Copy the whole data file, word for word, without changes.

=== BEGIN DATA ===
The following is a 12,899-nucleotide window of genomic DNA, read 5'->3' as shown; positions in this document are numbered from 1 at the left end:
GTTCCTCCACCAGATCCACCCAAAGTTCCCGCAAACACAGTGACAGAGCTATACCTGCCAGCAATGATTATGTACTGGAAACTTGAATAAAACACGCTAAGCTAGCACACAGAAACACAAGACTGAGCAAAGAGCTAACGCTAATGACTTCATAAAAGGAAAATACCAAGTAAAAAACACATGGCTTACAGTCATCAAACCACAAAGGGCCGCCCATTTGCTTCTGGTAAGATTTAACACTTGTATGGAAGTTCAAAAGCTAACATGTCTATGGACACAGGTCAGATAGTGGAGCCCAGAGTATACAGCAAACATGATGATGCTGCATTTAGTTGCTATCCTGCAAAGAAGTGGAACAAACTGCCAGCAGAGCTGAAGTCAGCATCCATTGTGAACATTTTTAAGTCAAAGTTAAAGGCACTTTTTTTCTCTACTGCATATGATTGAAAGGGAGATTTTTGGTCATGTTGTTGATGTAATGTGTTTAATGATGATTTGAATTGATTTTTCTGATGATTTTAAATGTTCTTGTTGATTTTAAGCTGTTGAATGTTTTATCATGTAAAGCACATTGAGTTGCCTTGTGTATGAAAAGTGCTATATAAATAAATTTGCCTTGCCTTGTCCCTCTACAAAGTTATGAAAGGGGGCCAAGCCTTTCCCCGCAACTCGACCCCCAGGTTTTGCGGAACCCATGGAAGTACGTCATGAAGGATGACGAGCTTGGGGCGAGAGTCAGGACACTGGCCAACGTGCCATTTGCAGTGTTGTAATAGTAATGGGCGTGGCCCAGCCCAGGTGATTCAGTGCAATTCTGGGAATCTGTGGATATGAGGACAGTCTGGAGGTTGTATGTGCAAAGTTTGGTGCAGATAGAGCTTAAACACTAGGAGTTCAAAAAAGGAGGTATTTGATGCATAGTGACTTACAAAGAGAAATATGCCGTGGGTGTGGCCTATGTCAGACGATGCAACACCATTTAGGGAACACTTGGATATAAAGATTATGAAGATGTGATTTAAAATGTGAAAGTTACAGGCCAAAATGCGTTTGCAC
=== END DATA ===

The following is a 12,899-nucleotide window of genomic DNA, read 5'->3' as shown; positions in this document are numbered from 1 at the left end:
GTTCCTCCACCAGATCCACCCAAAGTTCCCGCAAACACAGTGACAGAGCTATACCTGCCAGCAATGATTATGTACTGGAAACTTGAATAAAACACGCTAAGCTAGCACACAGAAACACAAGACTGAGCAAAGAGCTAACGCTAATGACTTCATAAAAGGAAAATACCAAGTAAAAAACACATGGCTTACAGTCATCAAACCACAAAGGGCCGCCCATTTGCTTCTGGTAAGATTTAACACTTGTATGGAAGTTCAAAAGCTAACATGTCTATGGACACAGGTCAGATAGTGGAGCCCAGAGTATACAGCAAACATGATGATGCTGCATTTAGTTGCTATCCTGCAAAGAAGTGGAACAAACTGCCAGCAGAGCTGAAGTCAGCATCCATTGTGAACATTTTTAAGTCAAAGTTAAAGGCACTTTTTTTCTCTACTGCATATGATTGAAAGGGAGATTTTTGGTCATGTTGTTGATGTAATGTGTTTAATGATGATTTGAATTGATTTTTCTGATGATTTTAAATGTTCTTGTTGATTTTAAGCTGTTGAATGTTTTATCATGTAAAGCACATTGAGTTGCCTTGTGTATGAAAAGTGCTATATAAATAAATTTGCCTTGCCTTGTCCCTCTACAAAGTTATGAAAGGGGGCCAAGCCTTTCCCCGCAACTCGACCCCCAGGTTTTGCGGAACCCATGGAAGTACGTCATGAAGGATGACGAGCTTGGGGCGAGAGTCAGGACACTGGCCAACGTGCCATTTGCAGTGTTGTAATAGTAATGGGCGTGGCCCAGCCCAGGTGATTCAGTGCAATTCTGGGAATCTGTGGATATGAGGACAGTCTGGAGGTTGTATGTGCAAAGTTTGGTGCAGATAGAGCTTAAACACTAGGAGTTCAAAAAAGGAGGTATTTGATGCATAGTGACTTACAAAGAGAAATATGCCGTGGGTGTGGCCTATGTCAGACGATGCAACACCATTTAGGGAACACTTGGATATAAAGATTATGAAGATGTGATTTAAAATGTGAAAGTTACAGGCCAAAATGCGTTTGCAC